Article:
Increasing the conversion based on the Fogg behavior model

You may not know the name of BJ Fogg, but daily you use the creations of one of his most famous students — Mike Krieger, the co-founder of Instagram, was a student of Fogg’s. He learned from him that people do not choose to act randomly.

Fogg teaches that behavior requires three ideally matched factors at the right moment before it occurs:

Giants — from Facebook, Google, and Twitter to e-commerce mass marketers — know how to use technology to influence user behavior. Their success has less to do with their essential services and more to do with the approach to their users. Many UX designers forget about this emotional connection when they seek to convert.

“The missing piece is our lack of understanding of human behavior.”

Fogg’s Behavior Model is based on a fundamental equation that encompasses all three factors in taking action:

Behavior = Motivation x Skill x Trigger, abbreviated as B = MAT.

In the design world:

  • Motivation — is the reason the user performs the action (i.e., I need new shoes),
  • Ability — gives the tools to perform this activity (website, mobile-friendly application, clean UX, etc.),
  • Triggers — The buttons used to complete the action (clear CTA that tells the user what will happen when clicked).

You can see this in Fogg’s action graph as it corresponds to motivation, ability, and adequately timed triggers:

If any of these three factors are turned off, the action doesn’t happen.

For example, when the action you want to perform is challenging to perform (e.g., making an appointment to see a dentist) and you have low motivation (nothing hurts me, it’s just a review), it will be hard to get the user to make an appointment if nothing is done. It hurts.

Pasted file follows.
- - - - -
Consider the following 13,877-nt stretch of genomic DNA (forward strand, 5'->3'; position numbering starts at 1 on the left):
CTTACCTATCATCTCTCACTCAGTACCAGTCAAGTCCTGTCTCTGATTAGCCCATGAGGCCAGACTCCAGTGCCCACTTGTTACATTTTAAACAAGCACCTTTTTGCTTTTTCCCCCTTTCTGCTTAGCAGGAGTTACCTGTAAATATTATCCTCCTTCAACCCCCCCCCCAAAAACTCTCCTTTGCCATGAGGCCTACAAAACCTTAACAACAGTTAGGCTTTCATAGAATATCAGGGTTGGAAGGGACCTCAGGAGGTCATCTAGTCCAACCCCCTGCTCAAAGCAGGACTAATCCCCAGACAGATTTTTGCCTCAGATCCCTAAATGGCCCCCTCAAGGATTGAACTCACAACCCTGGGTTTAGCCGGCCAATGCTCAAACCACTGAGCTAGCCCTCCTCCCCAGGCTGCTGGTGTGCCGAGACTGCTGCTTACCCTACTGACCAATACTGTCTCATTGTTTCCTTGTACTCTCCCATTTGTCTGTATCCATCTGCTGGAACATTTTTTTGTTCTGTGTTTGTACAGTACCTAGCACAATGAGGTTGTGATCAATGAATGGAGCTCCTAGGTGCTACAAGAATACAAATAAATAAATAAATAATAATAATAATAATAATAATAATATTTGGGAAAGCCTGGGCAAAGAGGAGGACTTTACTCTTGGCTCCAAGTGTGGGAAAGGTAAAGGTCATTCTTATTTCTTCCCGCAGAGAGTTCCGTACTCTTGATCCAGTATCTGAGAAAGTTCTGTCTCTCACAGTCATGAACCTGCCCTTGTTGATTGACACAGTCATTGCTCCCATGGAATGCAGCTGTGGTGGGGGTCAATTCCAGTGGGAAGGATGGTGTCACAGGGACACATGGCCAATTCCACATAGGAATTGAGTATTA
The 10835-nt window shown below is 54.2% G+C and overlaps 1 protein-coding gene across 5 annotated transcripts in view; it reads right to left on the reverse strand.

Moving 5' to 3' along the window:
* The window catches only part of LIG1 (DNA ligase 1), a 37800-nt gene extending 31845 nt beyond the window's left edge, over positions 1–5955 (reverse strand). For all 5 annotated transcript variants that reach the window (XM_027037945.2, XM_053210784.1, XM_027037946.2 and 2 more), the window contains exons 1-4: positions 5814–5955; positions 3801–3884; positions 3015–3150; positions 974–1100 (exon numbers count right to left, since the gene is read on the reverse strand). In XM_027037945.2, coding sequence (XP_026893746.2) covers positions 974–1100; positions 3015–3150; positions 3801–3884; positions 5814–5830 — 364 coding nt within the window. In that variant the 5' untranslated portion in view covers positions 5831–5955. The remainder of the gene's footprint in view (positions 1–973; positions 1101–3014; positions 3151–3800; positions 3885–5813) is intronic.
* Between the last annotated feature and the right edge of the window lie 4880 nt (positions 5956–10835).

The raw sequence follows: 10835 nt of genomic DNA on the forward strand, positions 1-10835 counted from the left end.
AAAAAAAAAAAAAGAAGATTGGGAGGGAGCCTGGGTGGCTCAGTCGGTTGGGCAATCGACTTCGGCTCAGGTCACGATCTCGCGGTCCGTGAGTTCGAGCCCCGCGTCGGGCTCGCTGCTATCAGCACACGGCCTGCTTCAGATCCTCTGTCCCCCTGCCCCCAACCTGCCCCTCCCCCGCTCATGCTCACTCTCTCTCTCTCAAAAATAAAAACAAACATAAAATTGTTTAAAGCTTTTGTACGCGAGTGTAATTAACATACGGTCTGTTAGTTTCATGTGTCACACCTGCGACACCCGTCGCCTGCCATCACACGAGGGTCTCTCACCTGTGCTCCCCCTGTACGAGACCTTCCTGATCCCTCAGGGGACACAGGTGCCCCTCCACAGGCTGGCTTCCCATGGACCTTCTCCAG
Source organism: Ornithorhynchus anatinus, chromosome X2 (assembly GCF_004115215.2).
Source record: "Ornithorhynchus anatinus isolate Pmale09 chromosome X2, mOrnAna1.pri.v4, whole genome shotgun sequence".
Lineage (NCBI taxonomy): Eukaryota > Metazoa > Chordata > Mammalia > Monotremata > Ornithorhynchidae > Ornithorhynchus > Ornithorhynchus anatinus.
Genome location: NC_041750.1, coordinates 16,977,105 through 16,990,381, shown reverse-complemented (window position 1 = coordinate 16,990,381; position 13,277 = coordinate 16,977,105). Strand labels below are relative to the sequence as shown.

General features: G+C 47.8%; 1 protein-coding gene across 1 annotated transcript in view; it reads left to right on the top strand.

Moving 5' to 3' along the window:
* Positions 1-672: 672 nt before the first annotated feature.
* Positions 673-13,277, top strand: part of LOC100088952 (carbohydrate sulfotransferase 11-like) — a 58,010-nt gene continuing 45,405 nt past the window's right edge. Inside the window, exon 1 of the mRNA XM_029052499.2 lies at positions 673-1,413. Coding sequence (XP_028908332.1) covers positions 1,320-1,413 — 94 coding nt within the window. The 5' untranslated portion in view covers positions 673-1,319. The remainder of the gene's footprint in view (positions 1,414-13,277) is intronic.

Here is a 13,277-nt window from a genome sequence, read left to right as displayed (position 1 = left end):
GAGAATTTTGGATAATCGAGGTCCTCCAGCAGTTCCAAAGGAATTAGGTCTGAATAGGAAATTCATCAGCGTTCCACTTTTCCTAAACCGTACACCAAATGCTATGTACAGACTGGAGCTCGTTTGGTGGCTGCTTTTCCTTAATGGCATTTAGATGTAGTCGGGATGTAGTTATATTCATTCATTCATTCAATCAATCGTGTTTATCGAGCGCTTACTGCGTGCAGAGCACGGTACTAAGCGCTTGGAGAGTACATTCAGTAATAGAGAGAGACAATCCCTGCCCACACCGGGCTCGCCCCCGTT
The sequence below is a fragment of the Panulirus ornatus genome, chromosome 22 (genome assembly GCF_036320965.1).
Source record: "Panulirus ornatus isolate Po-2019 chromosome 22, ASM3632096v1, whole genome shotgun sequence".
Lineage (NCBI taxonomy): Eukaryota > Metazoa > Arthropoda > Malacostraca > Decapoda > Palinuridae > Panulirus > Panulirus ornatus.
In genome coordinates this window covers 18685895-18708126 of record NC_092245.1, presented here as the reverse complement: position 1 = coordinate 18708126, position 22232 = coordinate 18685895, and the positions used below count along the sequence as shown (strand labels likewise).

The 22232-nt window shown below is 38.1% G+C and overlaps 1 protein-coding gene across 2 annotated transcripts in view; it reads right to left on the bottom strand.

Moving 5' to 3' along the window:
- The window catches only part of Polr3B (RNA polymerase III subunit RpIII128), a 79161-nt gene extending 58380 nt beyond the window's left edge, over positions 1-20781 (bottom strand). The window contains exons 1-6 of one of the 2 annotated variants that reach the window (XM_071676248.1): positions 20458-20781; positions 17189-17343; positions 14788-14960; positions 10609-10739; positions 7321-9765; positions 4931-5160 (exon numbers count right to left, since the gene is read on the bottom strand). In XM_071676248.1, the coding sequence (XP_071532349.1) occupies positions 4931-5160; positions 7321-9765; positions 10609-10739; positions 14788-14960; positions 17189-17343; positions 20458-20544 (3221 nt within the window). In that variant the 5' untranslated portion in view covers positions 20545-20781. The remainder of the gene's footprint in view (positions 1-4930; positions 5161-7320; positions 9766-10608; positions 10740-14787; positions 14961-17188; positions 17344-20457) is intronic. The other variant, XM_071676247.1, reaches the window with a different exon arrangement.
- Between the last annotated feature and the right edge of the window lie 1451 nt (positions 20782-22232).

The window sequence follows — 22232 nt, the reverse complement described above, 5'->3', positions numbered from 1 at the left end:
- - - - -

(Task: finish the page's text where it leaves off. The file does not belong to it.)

According to Fogg, implementing a given behavior should start with the “small steps” strategy, which is a powerful tool for building motivation. We can observe it, for example, in training or running applications. In such applications, in the beginning, the user’s goal is very modest because he cannot rely on his motivation to perform, for example, training or running 10km. Running applications pose more and more challenges and build motivation to run, thanks to which the user achieves the goal: of running. Thanks to baby steps, the goal seems feasible, thanks to which we feel we are successful.

Combine all three factors simultaneously, and only then will you see action.

Fogg identifies three key motivators:

  1. Pleasure/pain: These feelings are the most immediate dimension of motivation. According to Fogg, pleasure, and pain provoke primitive reactions in us. Their operation mechanism resembles hunger, sex drive, and other survival activities. The immediate response to these stimuli takes only two forms, positive or negative.
  2. Hope/Fear: Contrary to the immediate nature of the preceding factor, these emotions are based on expectation. Hope makes us think that something good awaits us in the future. On the other hand, fear is the opposite. According to Fogg, this dimension of human behavior is sometimes stronger than pleasure or pain.
  3. Social acceptance/rejection: People want to be accepted by the environment. Formerly, disfellowshipping could mean a death sentence. That is why this dimension of human behavior remains such a strong motivator. Acting for social reasons is deeply rooted in us.

Motivating someone is almost impossible. Therefore, your goal is not to increase your motivation but to find out what type of user is most motivated so that you can find out why they want to make a purchase.

Fogg associates skill with simplicity. When a task seems simple, we are more likely to start carrying it out. Fogg identifies six categories of clarity:

  1. Time: When we have the time to complete an activity, we consider it simple.
  2. Money: If an action significantly reduces our finances, we find it difficult.
  3. Physical effort: We associate activities that we can physically perform as simple.